After returning I thought about that jjajangmyeon frequently, I visited several restaurants in hope to find the same taste, but was deeply disappointed.

So after much research I've decided to cook this dish today.

A little history about this noodle. Jjajangmyeon was first created in a little chinese restaurant in the city of Incheon in the 1950s.  Jjajangmyeon is called one of the "national foods" of South Korea.  It has been by far the most popular delivery food in Korea, and almost every Chinese restaurant in Korea has Jjajangmyeon on its menu.  As of March 2009, six million servings of Jjajangmyeon are sold in South Korea per day, and it was chosen as one of the top 100 "Korean cultural symbols" by the South Korean Government in 2006.

In South Korea, there is a recently established tradition that singles eat jjajangmyeon on BLACK DAY, which is April 14.  

Do you know that there is even a book published about Jjajangmyeon?  Titled "A Story of Jajangmyeon" (짜장면 뎐), the book was written by Yang Se-uk, a research professor of chinese language and literature at the Hanyang University.  It's preface is as solemn and heroic as the introductory part of a martial arts fiction: "Towards the end of the 19th century when Korea and China were both seeking modern diplomatic relations, jajangmyeon silently crossed the Yellow Sea and stealthily landed on the Korean peninsula.  As a result of groping blindly in the dark for a half century, jajangmyeon's black charm finally captivated the Korean people in the mid 20th century"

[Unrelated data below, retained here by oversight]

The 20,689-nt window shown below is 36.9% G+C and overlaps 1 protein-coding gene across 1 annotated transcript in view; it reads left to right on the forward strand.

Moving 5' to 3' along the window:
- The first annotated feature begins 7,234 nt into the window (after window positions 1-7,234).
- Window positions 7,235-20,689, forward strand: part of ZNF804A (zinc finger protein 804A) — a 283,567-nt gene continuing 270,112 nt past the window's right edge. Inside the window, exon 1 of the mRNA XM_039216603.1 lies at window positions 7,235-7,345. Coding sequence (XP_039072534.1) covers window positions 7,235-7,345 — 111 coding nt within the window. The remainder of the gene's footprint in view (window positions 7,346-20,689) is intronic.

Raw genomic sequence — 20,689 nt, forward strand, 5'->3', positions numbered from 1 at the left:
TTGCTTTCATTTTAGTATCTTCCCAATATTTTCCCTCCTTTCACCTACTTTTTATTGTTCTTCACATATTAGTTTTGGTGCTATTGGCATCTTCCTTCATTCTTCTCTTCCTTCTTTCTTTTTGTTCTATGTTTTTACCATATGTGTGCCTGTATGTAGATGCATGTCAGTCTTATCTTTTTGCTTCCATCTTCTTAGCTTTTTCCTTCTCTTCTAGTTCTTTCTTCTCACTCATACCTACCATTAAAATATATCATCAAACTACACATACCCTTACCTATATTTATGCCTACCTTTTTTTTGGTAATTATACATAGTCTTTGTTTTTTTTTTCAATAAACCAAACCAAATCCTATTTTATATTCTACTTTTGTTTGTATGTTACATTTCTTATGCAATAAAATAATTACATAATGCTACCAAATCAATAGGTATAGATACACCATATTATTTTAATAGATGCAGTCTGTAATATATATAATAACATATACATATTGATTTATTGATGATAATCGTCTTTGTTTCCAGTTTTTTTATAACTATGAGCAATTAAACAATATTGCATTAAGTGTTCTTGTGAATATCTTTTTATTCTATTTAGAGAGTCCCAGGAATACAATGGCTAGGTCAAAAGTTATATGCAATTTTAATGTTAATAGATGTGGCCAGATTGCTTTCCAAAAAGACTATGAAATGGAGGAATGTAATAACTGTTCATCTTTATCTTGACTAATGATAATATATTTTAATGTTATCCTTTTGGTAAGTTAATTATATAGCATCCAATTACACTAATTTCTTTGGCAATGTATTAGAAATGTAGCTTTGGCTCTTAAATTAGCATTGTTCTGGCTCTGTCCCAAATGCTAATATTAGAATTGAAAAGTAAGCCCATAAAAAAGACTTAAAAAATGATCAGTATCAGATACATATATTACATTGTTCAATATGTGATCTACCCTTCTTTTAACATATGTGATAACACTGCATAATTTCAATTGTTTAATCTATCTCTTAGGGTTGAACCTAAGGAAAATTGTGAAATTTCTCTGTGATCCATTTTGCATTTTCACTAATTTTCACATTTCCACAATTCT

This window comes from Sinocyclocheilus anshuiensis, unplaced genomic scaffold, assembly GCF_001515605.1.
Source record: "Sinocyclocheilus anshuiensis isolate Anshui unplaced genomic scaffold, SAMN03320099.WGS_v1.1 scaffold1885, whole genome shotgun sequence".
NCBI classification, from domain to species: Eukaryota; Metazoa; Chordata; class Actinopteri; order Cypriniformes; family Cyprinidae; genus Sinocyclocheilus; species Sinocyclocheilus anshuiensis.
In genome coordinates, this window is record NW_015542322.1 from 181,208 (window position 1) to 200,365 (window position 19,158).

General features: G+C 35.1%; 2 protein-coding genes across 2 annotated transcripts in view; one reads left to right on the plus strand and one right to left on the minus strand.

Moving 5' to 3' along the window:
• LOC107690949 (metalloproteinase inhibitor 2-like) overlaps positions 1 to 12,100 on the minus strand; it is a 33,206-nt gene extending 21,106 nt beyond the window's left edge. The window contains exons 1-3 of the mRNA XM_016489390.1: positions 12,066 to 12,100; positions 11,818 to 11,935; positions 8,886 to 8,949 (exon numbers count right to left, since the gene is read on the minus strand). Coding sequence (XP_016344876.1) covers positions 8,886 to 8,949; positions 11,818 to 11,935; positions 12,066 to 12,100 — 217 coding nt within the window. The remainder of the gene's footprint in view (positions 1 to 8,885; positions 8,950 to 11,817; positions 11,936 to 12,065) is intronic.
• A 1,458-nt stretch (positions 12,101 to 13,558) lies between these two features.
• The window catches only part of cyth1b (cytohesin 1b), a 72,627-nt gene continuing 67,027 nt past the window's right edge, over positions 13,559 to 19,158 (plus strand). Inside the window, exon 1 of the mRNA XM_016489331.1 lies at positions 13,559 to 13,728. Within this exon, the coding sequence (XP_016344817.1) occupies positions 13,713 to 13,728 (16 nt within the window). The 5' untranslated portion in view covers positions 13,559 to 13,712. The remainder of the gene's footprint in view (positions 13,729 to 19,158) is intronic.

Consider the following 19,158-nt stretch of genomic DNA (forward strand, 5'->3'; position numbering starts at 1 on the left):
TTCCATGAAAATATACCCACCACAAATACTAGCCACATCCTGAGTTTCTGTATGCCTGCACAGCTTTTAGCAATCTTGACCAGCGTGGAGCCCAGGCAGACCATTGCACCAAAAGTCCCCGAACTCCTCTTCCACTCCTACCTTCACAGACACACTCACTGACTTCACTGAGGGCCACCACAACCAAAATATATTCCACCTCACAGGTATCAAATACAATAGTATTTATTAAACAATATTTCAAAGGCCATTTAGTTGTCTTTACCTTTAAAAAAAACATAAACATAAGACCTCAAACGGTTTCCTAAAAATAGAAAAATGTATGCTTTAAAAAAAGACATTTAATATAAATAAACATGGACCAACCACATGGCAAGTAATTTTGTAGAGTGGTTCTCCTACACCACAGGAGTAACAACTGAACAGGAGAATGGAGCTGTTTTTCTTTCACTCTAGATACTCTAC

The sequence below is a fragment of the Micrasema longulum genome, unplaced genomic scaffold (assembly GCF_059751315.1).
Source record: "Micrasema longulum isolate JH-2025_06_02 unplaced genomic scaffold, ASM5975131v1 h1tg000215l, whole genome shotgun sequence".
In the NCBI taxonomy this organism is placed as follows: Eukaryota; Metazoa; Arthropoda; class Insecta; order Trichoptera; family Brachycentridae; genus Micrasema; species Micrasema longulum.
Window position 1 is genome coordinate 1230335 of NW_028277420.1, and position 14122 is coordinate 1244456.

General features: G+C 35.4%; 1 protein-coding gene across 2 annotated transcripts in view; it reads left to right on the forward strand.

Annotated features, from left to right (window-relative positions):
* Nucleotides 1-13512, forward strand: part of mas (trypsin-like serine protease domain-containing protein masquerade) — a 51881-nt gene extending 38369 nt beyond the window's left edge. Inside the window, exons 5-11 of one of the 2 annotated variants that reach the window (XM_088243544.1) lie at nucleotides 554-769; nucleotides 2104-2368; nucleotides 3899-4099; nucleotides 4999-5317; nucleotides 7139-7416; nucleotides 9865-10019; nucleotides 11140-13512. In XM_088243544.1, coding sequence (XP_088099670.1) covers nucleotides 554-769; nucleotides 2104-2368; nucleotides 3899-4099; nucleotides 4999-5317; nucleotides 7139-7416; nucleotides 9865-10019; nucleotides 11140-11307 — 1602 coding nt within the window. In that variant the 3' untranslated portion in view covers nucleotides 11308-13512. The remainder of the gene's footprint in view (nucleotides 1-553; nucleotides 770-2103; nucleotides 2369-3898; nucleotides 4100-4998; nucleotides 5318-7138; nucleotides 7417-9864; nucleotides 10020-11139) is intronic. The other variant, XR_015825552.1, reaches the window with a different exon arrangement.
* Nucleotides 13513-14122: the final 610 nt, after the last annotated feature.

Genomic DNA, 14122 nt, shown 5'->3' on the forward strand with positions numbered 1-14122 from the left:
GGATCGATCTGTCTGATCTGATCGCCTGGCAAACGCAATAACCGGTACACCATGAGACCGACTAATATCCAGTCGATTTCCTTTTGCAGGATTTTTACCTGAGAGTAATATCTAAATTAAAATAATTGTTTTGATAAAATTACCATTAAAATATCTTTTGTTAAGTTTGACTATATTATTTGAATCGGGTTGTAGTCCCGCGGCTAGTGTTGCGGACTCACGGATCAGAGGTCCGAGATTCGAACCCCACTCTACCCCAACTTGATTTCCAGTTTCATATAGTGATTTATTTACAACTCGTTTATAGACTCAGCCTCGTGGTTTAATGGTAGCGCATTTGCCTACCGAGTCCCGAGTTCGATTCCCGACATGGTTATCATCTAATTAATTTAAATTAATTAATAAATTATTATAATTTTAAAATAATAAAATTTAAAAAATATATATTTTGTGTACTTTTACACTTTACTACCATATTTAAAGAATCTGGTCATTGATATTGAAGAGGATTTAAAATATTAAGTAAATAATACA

Well, now that you know so much about jjajangmyeon, lets start with making the Home-made egg noodles.  I decided to make the noodle from scratch as I was told that it's best when noodles are fresh and has a certain elasticity.

Recipe for Egg Noodles (

2 cups of plain flour (Each cup serves 2 person) 
2 eggs (beaten)
2 tsp of salt  (I tried 1 but not salty enough)
1/4 cup of water (u might need more or less depending on how big your egg is)

The ingredients are approximate, you have to learn the feel of the dough as you knead.

Beat the eggs with salt, make a well in the flour and pour egg mixture in.

Mix with a pair of chopstics, add water slowly and continue to mix.  You may need more or less, but add just enough for the dough to come together.  Don't add too much otherwise it will be too soft after resting and would be very difficult to handle.

The dough will seem hard initially.  Knead it into a ball, let it rest for about 10mins.  Then start kneading it for another 10-15 mins (warning: expect sore arms and fingers later in the night)  If you have a strong man at home, make him do this job.  He will be happy with the muscles he get from this fabulous exercise.

Let it sit for 30mins, then go back and knead it for another 10-15 mins again.  Keep doing that for a few time.  The more you do this the more chewy the noodles will be.  The dough will soften as u knead more. 

Flatten the dough, divide it into 2 for easy handling.